• Each covered employer must post in a conspicuous place on its premises a notice of FFCRA requirements. According to the DOL, an employer may satisfy this requirement by emailing this notice to employees or posting this notice on an employee information internal or external website.  Here is a link to the notice: https://www.dol.gov/sites/dolgov/files/WHD/posters/FFCRA_Poster_WH1422_Non-Federal.pdf
    • The law’s requirements will be subject to a 30-day non-enforcement period for good faith compliance efforts by employers.
    • It is important that employers keep detailed records of paid leave provided to employees pursuant to this law so that they can reconcile it with their tax credits.
    • Healthcare workers can be excluded from the definition of “employee” under this law.
    • The law does not provide any guidance on what types of documentation can be required by employers to support the need for leave.  Hopefully that will be provided in the regulations, but employers should be lenient.
    • The law says that employers must comply by April 2nd, which means some employers may choose to start granting EPSL or FMLA+ sooner, but employers who do so will probably not be eligible for the tax credit for that leave.
    • Employees can choose to augment partial pay provided pursuant to FFCRA with available PTO, but employers cannot require employees to substitute PTO for the legally mandated paid leave.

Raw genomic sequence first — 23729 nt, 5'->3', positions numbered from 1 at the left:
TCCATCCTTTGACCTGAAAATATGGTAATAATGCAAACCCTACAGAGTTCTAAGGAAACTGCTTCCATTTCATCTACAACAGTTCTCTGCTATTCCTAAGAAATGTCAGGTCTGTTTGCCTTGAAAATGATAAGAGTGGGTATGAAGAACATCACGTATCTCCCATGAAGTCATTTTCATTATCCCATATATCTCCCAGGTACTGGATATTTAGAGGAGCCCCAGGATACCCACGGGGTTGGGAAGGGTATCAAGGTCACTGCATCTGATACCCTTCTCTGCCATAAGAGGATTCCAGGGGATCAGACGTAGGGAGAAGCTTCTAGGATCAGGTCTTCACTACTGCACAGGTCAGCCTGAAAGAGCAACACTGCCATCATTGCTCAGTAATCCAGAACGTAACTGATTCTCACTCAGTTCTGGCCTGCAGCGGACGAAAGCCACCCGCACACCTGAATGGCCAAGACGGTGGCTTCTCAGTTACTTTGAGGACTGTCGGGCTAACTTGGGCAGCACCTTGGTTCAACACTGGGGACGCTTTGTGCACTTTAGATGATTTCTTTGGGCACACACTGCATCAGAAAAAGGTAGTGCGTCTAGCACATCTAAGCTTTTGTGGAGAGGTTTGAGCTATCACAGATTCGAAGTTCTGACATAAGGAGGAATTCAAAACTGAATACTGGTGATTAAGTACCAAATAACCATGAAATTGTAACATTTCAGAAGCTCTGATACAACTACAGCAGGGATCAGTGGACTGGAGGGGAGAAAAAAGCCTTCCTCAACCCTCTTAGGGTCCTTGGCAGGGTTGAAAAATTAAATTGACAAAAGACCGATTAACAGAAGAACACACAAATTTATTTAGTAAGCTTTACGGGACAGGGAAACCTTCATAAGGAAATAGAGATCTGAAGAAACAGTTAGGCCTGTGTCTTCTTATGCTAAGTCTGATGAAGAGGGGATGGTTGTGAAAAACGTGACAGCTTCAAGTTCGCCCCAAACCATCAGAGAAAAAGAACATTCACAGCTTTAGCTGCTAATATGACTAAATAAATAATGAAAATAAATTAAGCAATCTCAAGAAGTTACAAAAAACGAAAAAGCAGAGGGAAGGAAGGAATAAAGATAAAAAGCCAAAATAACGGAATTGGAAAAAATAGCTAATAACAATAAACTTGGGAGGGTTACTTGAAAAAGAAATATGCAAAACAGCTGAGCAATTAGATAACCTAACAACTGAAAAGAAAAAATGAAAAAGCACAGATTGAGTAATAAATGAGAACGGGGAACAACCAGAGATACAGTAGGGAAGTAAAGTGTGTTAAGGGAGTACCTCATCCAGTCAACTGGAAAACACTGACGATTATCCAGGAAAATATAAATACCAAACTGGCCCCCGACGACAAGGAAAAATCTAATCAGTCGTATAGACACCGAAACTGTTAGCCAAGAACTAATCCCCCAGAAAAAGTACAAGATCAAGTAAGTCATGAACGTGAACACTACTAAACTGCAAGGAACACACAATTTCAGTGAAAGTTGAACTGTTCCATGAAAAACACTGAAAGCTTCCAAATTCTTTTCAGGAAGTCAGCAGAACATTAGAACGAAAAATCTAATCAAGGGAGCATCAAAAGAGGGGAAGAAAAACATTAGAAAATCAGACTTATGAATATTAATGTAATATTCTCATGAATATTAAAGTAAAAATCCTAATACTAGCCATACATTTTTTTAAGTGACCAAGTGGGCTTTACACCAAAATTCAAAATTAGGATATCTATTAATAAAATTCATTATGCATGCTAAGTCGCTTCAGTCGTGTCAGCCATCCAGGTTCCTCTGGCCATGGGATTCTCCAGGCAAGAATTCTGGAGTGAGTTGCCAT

• An employer’s current policies regarding leave and use of PTO can continue to apply until April 1st, when the FFCRA requirements will pre-empt those policies.
    • It is important to note that an employee may also be eligible for “regular” FMLA leave due to the employee’s own serious health condition or to care for a family member with a serious health condition, which would include having COVID-19, in accordance with the existing FMLA regulations.

Federal Economic Stimulus Bill

Congress reached an agreement on a COVID-19 economic stimulus package early this morning.  It is likely to be finalized and signed into law within the next few days.  We know that the legislation will provide direct economic relief to individuals and families, as well as small businesses, but we are still waiting for all the details to be made available.  What we do know from news reports is that:

  • It will extend the length of eligibility for unemployment insurance benefits by 13 weeks and include a four-month enhancement of benefits that would allow employees to maintain their full salaries if forced out of work as a result of the pandemic.
  • The law will establish lending programs for small businesses, but only for those who keep their payrolls steady through the crisis.  Small businesses that pledge to retain their employees will also receive cash flow assistance structured as federally guaranteed loans.  If the employer continues to pay its employees for the duration of the crisis, those loans will be forgiven.

We recognize that we have provided you with a lot of information.  Please feel free to contact us if you have any questions about how this applies to your particular business.  We will provide additional updates as more information about these laws becomes available.

Legislation during the COVID-19 Crisis is extremely fluid. Please check our blog frequently for additional updates as further guidance is issued by the regulators.
This is not legal advice and will not cover all situations and circumstances.